Friday, August 24, 2012

PERMAFROST


The day starts out late, around 8:00 AM. 
Coffee, the newspapers, Los Angeles Times, New York Times, checking emails, Facebook, Twitter, looking for something to get excited about. I’ve been working pretty good on my novel this week and last night around 10:30 I’m exhausted, my eyelids closing while I’m reading ‘Hong Kong’ by Stephen Coonts (it’s my first ‘Jake Grafton’ novel that I’ve read by thrill-master Coonts and it’s pretty good) and I’m re-thinking the scene I’m working on in the novel---I think I have the way to end it. Got it, I’m thinking, then considering whether to open up the computer again (it’s getting late and I’m already tired) but no, leave it for today and end it up when I’m fresh.
But I’m not fresh. Coffee and the newspapers and computer and emails and web-surfing only put me in that never-land; mid-day blues thinking it’s either nap time, go-out-to-lunch-time, get-out-of-the-house-at-all-costs-time, hit email refresh over and over until someone checks in or something is on sale (Sears, Jeep Parts, Expedia sale on rooms in Laughlin, NV., Cabela’s camouflage hunting gear) that I need or don’t need, go to the library-bookstore-carwash, do something productive on this Friday afternoon.
Writing is tough.
I get my thousand word allotment, sometimes 900, sometimes 1100, then edit, revise, streamline, punch up the verbs, cut out the fluff, and I’m feeling good about the story but it’s tiring and taxing and today I need a break. But the break doesn’t reveal itself very easily. I have no coffee house where I hang out. There’s a bagel shop, Norm’s, The NY Delite deli, Wolfe’s Market for a good sandwich, drive the Jeep around and listen to sports talk radio. Read. Sit in the sun, find a park and take my little notebook bag and mechanical pencils and write, sit here at the computer and punch keys and act like I have something to say . . .
But today, I don’t. I’m spent, drained, tired, happy, alone, wired-in, online, waiting for baseball, for Chinese food for dinner, an excuse to go out to Palm Springs or Laughlin or Joshua Tree or Big Bear Lake or Hollywood or Los Feliz or Skylite Books or Book Soup or go to a reading or a book fair or a department store and buy shirts, jeans, shoes, sandals, get a battery for my Omega, go to the wildlife refuge and talk to the hawks, the porcupine, the owls, to the raccoon and see the stuffed bobcat and mountain lion crouched and still up high above the glassed exhibits in the visitors center. They never bother me there.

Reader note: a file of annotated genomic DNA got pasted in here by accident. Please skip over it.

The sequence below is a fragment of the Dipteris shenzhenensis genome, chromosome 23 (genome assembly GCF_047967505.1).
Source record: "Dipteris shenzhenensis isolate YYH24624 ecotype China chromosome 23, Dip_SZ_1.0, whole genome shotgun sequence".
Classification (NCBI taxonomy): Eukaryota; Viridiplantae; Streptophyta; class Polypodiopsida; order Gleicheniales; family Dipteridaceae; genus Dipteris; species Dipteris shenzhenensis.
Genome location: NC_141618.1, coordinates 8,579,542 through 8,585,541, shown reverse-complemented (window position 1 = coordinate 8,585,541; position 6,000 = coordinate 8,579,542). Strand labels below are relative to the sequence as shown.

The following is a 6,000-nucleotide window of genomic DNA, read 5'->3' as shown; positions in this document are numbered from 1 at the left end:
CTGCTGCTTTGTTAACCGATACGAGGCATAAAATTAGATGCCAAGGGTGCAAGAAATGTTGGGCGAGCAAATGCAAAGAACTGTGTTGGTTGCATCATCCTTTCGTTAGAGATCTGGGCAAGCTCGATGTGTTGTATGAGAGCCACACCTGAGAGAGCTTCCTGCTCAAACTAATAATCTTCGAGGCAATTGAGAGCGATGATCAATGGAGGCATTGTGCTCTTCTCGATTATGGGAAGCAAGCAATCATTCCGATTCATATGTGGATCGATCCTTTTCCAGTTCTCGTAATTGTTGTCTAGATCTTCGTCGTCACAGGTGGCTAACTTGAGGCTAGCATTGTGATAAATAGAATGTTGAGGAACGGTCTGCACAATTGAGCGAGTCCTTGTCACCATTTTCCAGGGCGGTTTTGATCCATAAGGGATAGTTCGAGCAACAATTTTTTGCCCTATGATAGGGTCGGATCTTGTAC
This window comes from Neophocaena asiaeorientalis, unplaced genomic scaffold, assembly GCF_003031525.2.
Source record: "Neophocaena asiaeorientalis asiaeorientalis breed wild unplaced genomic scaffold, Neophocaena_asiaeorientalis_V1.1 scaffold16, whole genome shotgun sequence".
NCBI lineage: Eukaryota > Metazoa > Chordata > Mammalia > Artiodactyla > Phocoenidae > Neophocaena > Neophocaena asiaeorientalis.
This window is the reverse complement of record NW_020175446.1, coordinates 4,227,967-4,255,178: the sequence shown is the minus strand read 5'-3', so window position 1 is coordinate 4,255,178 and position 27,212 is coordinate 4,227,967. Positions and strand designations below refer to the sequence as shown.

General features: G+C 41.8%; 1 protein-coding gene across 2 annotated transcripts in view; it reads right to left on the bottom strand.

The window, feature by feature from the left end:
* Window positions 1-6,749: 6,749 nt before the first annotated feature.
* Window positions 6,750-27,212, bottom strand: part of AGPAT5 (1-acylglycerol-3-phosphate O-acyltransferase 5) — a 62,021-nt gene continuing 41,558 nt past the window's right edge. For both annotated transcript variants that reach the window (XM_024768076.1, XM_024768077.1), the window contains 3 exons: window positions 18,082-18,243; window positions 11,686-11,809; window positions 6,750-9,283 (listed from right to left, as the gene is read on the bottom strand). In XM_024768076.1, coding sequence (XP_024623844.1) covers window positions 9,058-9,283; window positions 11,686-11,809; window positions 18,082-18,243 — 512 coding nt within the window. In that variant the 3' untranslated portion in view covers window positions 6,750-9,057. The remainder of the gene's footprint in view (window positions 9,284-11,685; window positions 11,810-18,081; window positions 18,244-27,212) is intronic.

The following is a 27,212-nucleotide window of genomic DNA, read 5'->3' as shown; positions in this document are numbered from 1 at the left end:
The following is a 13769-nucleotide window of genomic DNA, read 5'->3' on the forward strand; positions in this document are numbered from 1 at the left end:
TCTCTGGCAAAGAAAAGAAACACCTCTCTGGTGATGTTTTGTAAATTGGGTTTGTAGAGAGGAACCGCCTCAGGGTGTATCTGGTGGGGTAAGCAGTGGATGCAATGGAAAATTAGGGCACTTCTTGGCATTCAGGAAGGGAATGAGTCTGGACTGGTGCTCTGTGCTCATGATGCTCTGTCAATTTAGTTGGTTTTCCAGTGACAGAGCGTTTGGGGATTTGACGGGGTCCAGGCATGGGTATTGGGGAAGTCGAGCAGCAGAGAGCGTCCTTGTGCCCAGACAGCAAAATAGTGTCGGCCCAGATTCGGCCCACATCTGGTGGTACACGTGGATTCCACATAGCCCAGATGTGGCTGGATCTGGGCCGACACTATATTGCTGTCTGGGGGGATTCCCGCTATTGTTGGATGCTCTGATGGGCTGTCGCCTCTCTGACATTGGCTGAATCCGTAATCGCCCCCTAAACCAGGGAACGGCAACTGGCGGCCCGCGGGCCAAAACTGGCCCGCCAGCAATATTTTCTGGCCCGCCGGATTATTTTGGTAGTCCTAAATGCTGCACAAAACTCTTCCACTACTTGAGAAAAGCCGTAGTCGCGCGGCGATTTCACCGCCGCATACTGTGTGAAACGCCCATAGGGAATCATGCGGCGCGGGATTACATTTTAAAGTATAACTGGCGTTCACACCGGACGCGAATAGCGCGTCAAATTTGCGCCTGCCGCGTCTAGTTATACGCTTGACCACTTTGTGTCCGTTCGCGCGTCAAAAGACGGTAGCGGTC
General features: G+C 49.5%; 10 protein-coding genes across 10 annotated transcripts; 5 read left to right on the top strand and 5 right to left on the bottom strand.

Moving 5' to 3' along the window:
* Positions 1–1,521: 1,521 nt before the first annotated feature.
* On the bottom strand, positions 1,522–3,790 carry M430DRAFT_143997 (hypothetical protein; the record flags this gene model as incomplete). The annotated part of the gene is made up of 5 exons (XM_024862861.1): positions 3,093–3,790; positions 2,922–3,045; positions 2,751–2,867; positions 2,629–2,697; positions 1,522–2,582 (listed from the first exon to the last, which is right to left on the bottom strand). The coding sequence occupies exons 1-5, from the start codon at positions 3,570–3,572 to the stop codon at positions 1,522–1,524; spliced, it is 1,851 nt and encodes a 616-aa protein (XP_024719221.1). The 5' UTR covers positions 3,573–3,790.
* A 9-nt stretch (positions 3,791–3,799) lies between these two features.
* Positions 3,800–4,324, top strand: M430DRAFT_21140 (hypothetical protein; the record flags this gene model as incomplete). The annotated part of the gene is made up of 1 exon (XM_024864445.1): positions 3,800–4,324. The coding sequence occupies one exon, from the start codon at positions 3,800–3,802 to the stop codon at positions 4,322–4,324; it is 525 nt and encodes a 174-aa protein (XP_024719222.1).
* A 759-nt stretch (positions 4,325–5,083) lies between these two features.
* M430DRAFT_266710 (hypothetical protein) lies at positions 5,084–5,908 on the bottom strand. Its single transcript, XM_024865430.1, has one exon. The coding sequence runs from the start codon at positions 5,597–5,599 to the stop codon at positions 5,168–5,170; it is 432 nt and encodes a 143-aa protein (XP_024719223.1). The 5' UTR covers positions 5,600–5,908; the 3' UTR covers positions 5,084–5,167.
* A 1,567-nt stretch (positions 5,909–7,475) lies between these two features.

Nothing today.
I don’t have it, I know it.
It’s not too bad, it’s not the end of my literary career, it’s not the meaning of life. It means no failure, it means no success, it means nothing at all.
August 23 and I’ve gotten 4000 words this week. Pretty good words. Pretty good tension, a turning point, a decision to be made, choices to consider, sides to choose, re-alignment to be struck, a line in the sand has been drawn. It’s a good place to be. A major story point, and I’ve gotten it there. Delivered the reader and the characters to an apex, a climactic  moment, lives on the line, raw and exposed and desperate and hopeful.
Tonight I’ll hear coyotes and hawks and maybe a squirrel munching on my steer skull they’ve almost totally eviscerated. Maybe the howl of a train or the wail of a siren or the cheers of a crowd after a home run. 
Plan a trip to the Grand Canyon.

1 comment:

Timecheck said...

I've realized for a long time that planned activity drives out unplanned activity, and that creative thought takes place during the unplanned time. You've expressed the danger and lure of ritual, of routine, very well.